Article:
Parents Sue Makers of Baby Gender Predicting Kit
Filed under: In The News
But as six New York mothers learned, predicting a baby's gender isn't an exact science. The mothers are suing Acu-Gen Biolab -- makers of the Baby Gender Mentor Kit -- for refusing to refund their money after inaccurately predicting their babies' gender. They say Acu-Gen promised 99 percent accuracy and a 200 percent refund, but lived up to neither promise.
The damage, they say, goes far deeper than money. One couple split up after the boy they were expecting turned out to be a girl. Others had nurseries, toys and clothing in all the wrong colors. "You may get somebody that laughs it off, like, 'Okay, we're having a boy named George and now it will be Georgina,'" lawyer Barry Gainey tells the Daily News. "For others, it can be a lot to go through."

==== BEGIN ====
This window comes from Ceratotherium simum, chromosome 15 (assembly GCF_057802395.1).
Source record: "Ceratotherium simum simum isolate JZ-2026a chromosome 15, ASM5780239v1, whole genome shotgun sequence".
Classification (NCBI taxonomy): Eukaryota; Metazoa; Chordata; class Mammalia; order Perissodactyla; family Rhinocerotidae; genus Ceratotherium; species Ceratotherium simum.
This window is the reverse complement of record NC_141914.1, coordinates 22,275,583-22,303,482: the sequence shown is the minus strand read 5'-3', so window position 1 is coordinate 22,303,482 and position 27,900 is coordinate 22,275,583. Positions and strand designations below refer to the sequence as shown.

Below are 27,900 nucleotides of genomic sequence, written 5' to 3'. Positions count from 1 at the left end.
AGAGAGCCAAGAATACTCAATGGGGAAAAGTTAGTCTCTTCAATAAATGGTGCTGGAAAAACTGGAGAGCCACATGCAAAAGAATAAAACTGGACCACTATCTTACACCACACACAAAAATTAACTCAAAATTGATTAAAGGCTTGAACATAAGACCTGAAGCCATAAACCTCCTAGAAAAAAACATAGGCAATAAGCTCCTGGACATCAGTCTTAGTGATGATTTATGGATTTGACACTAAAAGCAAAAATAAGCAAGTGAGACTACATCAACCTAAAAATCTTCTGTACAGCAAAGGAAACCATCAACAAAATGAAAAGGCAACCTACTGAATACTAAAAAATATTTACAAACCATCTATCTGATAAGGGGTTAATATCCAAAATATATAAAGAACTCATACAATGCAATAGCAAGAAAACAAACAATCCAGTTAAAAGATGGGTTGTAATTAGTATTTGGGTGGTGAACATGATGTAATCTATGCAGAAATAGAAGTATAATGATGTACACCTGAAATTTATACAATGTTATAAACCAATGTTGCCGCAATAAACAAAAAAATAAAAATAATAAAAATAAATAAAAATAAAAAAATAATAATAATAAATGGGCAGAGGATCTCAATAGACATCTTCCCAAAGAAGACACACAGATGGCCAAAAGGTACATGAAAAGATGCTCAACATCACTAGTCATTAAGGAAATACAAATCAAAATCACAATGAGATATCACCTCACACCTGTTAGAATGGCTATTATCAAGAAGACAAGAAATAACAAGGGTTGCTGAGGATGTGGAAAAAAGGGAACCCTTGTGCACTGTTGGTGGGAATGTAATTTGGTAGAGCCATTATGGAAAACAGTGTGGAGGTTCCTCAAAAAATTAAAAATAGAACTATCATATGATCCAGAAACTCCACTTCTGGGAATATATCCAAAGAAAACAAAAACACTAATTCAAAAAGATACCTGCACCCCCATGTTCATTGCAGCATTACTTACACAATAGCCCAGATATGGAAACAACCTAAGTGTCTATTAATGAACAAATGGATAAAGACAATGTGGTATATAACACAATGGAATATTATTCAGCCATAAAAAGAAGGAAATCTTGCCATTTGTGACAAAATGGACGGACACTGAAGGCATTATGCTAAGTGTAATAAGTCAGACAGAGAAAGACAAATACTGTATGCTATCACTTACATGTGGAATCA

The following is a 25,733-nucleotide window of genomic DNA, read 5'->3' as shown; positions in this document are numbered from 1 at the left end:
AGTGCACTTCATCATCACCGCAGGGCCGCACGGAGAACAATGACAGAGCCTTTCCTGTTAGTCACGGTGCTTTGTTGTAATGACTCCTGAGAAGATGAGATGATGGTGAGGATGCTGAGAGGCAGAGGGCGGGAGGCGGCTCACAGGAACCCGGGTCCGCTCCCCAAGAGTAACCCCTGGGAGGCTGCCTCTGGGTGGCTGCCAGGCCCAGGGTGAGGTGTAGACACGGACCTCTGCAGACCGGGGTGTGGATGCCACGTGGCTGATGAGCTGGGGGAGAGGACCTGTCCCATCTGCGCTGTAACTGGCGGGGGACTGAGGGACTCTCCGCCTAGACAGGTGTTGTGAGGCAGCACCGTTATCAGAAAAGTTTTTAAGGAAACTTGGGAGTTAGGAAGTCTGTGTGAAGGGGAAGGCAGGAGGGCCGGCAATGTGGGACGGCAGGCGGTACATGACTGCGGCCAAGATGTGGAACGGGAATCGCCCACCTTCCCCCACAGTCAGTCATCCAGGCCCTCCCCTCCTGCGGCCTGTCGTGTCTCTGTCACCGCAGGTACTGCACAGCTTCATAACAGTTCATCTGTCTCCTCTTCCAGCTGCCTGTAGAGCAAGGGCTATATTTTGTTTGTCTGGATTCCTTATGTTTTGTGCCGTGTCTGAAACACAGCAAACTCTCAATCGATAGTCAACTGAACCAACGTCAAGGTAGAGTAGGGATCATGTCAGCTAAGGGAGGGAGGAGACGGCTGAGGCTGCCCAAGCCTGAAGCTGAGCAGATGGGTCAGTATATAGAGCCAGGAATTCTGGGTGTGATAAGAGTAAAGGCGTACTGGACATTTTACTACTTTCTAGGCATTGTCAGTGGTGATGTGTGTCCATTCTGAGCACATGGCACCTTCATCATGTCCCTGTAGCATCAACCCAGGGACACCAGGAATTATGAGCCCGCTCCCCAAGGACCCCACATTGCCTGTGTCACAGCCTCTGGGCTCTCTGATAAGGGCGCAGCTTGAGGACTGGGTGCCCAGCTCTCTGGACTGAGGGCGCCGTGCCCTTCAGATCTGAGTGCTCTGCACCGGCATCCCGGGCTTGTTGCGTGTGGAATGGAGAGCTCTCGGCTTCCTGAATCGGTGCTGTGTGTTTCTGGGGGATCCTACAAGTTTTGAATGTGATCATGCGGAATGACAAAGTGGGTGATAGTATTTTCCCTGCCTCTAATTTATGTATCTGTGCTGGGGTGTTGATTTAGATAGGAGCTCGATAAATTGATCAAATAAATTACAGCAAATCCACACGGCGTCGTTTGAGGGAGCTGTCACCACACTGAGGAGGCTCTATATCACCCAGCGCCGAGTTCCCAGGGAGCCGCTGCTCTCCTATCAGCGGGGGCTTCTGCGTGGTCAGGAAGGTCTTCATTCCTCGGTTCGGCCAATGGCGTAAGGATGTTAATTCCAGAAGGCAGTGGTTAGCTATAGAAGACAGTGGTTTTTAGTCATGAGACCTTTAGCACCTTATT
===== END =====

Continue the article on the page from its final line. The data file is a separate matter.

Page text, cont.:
Would you believe a blood test that claimed to predict your baby's gender? I'm not sure I would. Even an ultrasound tech won't claim to be 100 percent sure when she's looking at your baby on a screen. A neighbor of mine did IVF to ensure she'd have a daughter after her fifth boy was born. Three different ultrasound techs told her she was having a girl, but on her due date she welcomed her sixth son.
These women deserve their 200 percent refund, and Acu-Gen needs to rethink their claims of 99 percent accuracy. But I think that expecting parents need to cool their heels a little. Just like a gift that's marked, "Do not open until Christmas," some babies just don't reveal themselves until they've arrived.
Did you find out your baby's gender before he or she was born? Did you trust the results? And were you surprised -- or disappointed -- by the gender of your baby?
Start by teaching him that it is safe to do so.